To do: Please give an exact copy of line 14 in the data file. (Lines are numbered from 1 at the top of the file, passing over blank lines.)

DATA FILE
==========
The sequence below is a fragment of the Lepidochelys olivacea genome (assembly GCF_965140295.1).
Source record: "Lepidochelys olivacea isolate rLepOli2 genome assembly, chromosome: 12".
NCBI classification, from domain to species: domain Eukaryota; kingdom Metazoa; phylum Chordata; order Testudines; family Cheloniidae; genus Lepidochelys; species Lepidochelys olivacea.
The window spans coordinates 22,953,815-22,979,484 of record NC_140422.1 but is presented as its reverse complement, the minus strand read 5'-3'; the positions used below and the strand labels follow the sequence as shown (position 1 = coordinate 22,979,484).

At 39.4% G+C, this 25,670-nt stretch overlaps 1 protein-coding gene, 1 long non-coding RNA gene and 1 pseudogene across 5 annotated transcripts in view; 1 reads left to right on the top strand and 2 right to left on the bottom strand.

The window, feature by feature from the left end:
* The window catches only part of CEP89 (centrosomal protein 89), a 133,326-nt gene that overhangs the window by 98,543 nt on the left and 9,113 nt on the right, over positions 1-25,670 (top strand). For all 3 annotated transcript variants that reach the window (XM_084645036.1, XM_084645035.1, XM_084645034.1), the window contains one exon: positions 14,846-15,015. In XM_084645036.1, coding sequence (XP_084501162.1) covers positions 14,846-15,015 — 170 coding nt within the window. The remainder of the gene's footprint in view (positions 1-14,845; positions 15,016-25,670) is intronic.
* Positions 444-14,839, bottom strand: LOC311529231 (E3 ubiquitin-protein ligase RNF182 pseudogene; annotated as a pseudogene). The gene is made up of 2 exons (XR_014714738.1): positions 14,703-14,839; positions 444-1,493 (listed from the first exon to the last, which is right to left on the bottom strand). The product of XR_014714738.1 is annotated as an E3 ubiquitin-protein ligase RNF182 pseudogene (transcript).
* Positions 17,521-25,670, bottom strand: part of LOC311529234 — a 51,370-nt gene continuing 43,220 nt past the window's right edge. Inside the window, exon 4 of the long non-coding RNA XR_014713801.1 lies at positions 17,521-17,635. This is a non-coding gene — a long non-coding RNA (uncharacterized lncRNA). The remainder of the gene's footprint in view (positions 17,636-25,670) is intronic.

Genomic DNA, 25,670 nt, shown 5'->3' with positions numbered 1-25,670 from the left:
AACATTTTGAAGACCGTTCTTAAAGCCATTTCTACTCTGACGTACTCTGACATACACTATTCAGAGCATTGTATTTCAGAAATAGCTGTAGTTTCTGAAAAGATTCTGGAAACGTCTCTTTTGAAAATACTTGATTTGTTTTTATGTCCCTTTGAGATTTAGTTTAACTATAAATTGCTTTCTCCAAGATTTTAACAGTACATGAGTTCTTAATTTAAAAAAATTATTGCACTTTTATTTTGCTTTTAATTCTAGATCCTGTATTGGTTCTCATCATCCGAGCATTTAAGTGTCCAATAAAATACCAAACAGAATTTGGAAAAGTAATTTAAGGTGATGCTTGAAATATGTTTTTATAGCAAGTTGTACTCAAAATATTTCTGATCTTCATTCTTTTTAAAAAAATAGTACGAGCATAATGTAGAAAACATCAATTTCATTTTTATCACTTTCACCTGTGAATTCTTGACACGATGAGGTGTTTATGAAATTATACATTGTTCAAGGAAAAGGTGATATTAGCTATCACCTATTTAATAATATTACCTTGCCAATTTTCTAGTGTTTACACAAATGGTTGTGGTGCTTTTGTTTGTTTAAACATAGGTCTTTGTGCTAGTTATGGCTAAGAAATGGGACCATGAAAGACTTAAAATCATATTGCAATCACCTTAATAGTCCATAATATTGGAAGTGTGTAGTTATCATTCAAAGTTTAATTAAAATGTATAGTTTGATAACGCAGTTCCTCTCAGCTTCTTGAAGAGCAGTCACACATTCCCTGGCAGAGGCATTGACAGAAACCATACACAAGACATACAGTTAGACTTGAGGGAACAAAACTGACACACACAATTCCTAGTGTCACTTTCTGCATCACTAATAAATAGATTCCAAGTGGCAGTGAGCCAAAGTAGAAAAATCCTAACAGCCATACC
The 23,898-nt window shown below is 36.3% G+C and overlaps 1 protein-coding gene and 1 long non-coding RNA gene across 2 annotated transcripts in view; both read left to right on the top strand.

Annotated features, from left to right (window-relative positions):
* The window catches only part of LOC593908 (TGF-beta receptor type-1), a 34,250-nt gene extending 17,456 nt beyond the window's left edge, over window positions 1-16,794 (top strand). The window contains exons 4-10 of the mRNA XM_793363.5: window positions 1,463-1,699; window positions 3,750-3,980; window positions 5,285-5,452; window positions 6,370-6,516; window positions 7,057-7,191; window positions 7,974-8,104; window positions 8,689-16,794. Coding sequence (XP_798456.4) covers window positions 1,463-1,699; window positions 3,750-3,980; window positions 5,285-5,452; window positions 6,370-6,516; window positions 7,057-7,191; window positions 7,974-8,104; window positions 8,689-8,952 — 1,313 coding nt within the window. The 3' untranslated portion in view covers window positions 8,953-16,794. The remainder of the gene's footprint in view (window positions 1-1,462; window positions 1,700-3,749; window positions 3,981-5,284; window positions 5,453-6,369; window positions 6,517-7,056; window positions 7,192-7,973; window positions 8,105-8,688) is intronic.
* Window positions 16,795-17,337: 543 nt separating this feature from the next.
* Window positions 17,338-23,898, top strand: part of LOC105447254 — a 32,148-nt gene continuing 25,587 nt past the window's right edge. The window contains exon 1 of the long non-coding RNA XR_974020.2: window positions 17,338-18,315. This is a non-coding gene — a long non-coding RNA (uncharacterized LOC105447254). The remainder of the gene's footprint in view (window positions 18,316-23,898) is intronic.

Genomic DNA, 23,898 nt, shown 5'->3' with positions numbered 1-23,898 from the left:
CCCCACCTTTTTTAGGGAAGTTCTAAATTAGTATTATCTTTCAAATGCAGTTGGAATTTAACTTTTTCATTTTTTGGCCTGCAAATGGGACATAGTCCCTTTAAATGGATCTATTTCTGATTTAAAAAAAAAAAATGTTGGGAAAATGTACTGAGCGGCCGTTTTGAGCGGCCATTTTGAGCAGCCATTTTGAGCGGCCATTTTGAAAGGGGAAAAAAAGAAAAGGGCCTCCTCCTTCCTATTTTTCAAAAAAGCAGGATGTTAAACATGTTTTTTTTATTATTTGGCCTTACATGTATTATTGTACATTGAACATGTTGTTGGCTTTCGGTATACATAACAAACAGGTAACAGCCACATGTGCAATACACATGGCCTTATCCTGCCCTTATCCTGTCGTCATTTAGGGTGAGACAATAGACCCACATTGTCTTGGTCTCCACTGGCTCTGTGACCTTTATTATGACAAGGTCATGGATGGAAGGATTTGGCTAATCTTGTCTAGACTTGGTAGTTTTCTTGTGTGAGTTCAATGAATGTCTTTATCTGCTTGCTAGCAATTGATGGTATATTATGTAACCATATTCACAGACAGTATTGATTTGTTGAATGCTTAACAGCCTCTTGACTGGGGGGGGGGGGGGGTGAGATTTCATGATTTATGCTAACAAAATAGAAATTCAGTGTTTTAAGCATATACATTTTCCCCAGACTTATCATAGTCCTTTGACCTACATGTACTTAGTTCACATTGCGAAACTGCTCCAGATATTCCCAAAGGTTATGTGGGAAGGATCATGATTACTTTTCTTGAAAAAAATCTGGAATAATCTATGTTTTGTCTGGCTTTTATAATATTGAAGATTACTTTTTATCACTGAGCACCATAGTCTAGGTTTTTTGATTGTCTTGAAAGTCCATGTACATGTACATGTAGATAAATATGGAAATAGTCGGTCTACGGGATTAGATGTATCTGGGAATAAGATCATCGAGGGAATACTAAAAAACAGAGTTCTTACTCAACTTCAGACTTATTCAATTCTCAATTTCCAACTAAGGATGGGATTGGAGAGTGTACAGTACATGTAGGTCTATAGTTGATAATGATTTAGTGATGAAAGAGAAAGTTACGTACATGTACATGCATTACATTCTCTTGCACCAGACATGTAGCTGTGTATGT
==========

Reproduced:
* The window catches only part of LOC593908 (TGF-beta receptor type-1), a 34,250-nt gene extending 17,456 nt beyond the window's left edge, over window positions 1-16,794 (top strand). The window contains exons 4-10 of the mRNA XM_793363.5: window positions 1,463-1,699; window positions 3,750-3,980; window positions 5,285-5,452; window positions 6,370-6,516; window positions 7,057-7,191; window positions 7,974-8,104; window positions 8,689-16,794. Coding sequence (XP_798456.4) covers window positions 1,463-1,699; window positions 3,750-3,980; window positions 5,285-5,452; window positions 6,370-6,516; window positions 7,057-7,191; window positions 7,974-8,104; window positions 8,689-8,952 — 1,313 coding nt within the window. The 3' untranslated portion in view covers window positions 8,953-16,794. The remainder of the gene's footprint in view (window positions 1-1,462; window positions 1,700-3,749; window positions 3,981-5,284; window positions 5,453-6,369; window positions 6,517-7,056; window positions 7,192-7,973; window positions 8,105-8,688) is intronic.